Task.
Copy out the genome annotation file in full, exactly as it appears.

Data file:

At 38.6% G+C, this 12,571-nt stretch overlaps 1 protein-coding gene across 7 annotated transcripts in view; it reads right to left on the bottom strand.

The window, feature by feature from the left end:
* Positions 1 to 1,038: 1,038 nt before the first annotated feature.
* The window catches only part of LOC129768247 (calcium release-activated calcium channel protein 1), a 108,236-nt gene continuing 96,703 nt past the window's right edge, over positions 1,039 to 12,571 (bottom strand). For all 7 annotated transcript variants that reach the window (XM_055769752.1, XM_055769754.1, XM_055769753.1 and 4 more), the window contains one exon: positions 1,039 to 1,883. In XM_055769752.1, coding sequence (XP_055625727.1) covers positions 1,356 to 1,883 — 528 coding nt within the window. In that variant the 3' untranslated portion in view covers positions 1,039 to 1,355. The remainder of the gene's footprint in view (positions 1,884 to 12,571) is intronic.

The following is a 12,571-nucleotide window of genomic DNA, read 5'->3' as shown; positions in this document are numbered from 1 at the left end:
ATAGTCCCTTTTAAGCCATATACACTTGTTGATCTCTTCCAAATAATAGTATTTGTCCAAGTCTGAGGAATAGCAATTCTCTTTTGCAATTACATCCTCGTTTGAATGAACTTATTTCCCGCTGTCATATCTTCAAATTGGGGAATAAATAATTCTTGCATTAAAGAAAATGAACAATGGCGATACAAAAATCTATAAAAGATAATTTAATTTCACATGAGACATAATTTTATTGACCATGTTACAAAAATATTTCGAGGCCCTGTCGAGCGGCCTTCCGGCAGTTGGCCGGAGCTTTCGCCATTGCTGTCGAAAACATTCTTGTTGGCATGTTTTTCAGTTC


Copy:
At 38.6% G+C, this 12,571-nt stretch overlaps 1 protein-coding gene across 7 annotated transcripts in view; it reads right to left on the bottom strand.

The window, feature by feature from the left end:
* Positions 1 to 1,038: 1,038 nt before the first annotated feature.
* The window catches only part of LOC129768247 (calcium release-activated calcium channel protein 1), a 108,236-nt gene continuing 96,703 nt past the window's right edge, over positions 1,039 to 12,571 (bottom strand). For all 7 annotated transcript variants that reach the window (XM_055769752.1, XM_055769754.1, XM_055769753.1 and 4 more), the window contains one exon: positions 1,039 to 1,883. In XM_055769752.1, coding sequence (XP_055625727.1) covers positions 1,356 to 1,883 — 528 coding nt within the window. In that variant the 3' untranslated portion in view covers positions 1,039 to 1,355. The remainder of the gene's footprint in view (positions 1,884 to 12,571) is intronic.

The following is a 12,571-nucleotide window of genomic DNA, read 5'->3' as shown; positions in this document are numbered from 1 at the left end:
ATAGTCCCTTTTAAGCCATATACACTTGTTGATCTCTTCCAAATAATAGTATTTGTCCAAGTCTGAGGAATAGCAATTCTCTTTTGCAATTACATCCTCGTTTGAATGAACTTATTTCCCGCTGTCATATCTTCAAATTGGGGAATAAATAATTCTTGCATTAAAGAAAATGAACAATGGCGATACAAAAATCTATAAAAGATAATTTAATTTCACATGAGACATAATTTTATTGACCATGTTACAAAAATATTTCGAGGCCCTGTCGAGCGGCCTTCCGGCAGTTGGCCGGAGCTTTCGCCATTGCTGTCGAAAACATTCTTGTTGGCATGTTTTTCAGTTC